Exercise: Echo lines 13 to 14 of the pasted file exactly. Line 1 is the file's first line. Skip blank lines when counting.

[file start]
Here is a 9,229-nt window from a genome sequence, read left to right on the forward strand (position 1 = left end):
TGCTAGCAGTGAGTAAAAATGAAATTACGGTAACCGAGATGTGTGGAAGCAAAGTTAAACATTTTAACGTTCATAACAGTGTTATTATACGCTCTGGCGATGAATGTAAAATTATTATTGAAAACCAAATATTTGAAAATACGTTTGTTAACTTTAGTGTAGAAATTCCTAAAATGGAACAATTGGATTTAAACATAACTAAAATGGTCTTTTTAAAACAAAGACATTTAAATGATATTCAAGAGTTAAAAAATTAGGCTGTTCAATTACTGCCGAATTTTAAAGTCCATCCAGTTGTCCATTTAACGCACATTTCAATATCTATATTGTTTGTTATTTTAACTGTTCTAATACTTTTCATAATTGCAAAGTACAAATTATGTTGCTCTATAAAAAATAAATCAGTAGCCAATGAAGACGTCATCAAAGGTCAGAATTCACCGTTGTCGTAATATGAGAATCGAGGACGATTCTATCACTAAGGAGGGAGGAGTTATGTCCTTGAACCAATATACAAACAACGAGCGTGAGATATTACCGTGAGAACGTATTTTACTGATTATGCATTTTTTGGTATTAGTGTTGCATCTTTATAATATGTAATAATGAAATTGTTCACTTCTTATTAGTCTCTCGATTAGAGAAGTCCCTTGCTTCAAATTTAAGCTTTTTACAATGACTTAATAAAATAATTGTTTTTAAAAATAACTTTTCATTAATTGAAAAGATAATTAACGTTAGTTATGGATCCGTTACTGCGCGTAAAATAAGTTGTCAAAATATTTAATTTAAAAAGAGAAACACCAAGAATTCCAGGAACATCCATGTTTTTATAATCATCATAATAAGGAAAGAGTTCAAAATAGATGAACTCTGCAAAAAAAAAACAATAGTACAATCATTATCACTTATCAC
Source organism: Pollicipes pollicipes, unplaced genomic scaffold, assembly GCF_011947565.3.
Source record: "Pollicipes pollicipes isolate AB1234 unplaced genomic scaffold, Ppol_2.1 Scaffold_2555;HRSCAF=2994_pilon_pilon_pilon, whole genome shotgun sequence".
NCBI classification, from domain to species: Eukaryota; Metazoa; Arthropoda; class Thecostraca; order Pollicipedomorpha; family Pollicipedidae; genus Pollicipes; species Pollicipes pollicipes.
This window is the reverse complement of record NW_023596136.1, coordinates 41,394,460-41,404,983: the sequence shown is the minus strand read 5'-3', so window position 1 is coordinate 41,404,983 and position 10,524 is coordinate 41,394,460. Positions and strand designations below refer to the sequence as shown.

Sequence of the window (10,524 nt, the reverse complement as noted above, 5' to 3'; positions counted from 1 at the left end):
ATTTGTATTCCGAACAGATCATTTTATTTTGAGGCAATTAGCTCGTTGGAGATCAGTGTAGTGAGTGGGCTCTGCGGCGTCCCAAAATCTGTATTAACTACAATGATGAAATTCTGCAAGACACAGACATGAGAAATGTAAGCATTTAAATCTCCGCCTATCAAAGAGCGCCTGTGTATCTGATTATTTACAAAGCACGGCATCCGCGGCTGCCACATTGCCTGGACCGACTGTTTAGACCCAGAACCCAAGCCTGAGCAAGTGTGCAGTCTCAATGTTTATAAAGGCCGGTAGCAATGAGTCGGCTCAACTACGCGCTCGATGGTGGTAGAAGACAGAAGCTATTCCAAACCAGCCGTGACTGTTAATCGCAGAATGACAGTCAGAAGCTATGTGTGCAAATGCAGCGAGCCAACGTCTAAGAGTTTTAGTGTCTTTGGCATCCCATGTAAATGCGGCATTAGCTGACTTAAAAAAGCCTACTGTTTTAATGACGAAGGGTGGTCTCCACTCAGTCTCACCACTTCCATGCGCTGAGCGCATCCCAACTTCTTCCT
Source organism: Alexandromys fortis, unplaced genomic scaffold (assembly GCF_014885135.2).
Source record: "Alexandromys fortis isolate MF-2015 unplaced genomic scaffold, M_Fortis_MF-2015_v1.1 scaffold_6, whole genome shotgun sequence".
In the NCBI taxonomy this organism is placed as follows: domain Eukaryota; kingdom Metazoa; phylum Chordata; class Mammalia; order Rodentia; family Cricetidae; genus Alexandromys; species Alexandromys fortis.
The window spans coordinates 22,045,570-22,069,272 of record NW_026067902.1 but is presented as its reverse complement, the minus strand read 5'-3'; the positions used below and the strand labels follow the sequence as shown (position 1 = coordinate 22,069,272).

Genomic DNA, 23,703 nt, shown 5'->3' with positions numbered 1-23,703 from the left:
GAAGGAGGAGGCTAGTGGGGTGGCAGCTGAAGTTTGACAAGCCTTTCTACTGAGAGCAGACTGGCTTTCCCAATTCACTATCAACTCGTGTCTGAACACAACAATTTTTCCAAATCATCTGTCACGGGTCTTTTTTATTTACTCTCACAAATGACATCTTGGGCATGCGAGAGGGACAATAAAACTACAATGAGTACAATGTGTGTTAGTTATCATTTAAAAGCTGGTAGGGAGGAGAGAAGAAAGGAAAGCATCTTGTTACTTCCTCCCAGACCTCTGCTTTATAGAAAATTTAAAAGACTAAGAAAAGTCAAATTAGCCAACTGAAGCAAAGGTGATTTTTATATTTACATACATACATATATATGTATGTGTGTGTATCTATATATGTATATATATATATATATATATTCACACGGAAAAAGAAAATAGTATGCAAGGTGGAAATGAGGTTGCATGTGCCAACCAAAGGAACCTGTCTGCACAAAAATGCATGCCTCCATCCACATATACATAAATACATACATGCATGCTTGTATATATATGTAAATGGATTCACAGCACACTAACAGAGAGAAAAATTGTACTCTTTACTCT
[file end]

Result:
Genomic DNA, 23,703 nt, shown 5'->3' with positions numbered 1-23,703 from the left:
GAAGGAGGAGGCTAGTGGGGTGGCAGCTGAAGTTTGACAAGCCTTTCTACTGAGAGCAGACTGGCTTTCCCAATTCACTATCAACTCGTGTCTGAACACAACAATTTTTCCAAATCATCTGTCACGGGTCTTTTTTATTTACTCTCACAAATGACATCTTGGGCATGCGAGAGGGACAATAAAACTACAATGAGTACAATGTGTGTTAGTTATCATTTAAAAGCTGGTAGGGAGGAGAGAAGAAAGGAAAGCATCTTGTTACTTCCTCCCAGACCTCTGCTTTATAGAAAATTTAAAAGACTAAGAAAAGTCAAATTAGCCAACTGAAGCAAAGGTGATTTTTATATTTACATACATACATATATATGTATGTGTGTGTATCTATATATGTATATATATATATATATATATTCACACGGAAAAAGAAAATAGTATGCAAGGTGGAAATGAGGTTGCATGTGCCAACCAAAGGAACCTGTCTGCACAAAAATGCATGCCTCCATCCACATATACATAAATACATACATGCATGCTTGTATATATATGTAAATGGATTCACAGCACACTAACAGAGAGAAAAATTGTACTCTTTACTCT